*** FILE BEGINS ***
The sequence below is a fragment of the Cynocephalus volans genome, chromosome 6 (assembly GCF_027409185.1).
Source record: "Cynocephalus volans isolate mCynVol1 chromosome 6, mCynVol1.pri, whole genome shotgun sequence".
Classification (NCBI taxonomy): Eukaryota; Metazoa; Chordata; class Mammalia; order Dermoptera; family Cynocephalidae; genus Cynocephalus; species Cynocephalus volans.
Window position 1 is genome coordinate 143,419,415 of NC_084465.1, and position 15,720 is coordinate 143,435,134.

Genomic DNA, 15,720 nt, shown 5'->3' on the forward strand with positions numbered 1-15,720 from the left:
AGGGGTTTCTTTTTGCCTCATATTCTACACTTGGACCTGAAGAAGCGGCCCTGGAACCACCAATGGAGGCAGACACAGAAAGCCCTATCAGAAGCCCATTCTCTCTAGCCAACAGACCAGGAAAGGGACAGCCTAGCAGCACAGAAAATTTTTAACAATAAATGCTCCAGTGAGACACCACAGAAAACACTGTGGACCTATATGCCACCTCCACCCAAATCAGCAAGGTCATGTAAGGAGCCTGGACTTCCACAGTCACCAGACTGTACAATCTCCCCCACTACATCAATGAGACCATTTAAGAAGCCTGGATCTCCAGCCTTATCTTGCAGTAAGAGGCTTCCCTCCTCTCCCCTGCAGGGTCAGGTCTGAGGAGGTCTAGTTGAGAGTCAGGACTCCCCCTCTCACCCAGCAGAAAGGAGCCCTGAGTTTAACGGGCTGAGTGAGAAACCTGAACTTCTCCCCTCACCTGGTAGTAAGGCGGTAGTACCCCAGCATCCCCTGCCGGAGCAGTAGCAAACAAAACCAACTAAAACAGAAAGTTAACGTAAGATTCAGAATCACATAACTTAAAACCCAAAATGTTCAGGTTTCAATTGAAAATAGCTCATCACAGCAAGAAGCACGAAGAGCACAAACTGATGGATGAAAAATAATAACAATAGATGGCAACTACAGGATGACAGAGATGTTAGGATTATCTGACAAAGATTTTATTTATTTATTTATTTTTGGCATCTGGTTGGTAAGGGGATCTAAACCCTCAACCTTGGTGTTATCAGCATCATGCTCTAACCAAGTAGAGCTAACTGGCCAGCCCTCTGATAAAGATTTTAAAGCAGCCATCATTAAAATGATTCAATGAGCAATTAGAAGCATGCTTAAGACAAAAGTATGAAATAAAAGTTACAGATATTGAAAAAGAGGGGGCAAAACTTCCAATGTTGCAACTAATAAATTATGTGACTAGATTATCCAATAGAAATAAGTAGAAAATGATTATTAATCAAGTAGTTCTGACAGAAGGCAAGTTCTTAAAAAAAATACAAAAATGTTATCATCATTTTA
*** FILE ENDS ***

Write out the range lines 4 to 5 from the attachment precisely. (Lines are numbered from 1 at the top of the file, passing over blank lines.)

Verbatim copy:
Window position 1 is genome coordinate 143,419,415 of NC_084465.1, and position 15,720 is coordinate 143,435,134.

Genomic DNA, 15,720 nt, shown 5'->3' on the forward strand with positions numbered 1-15,720 from the left: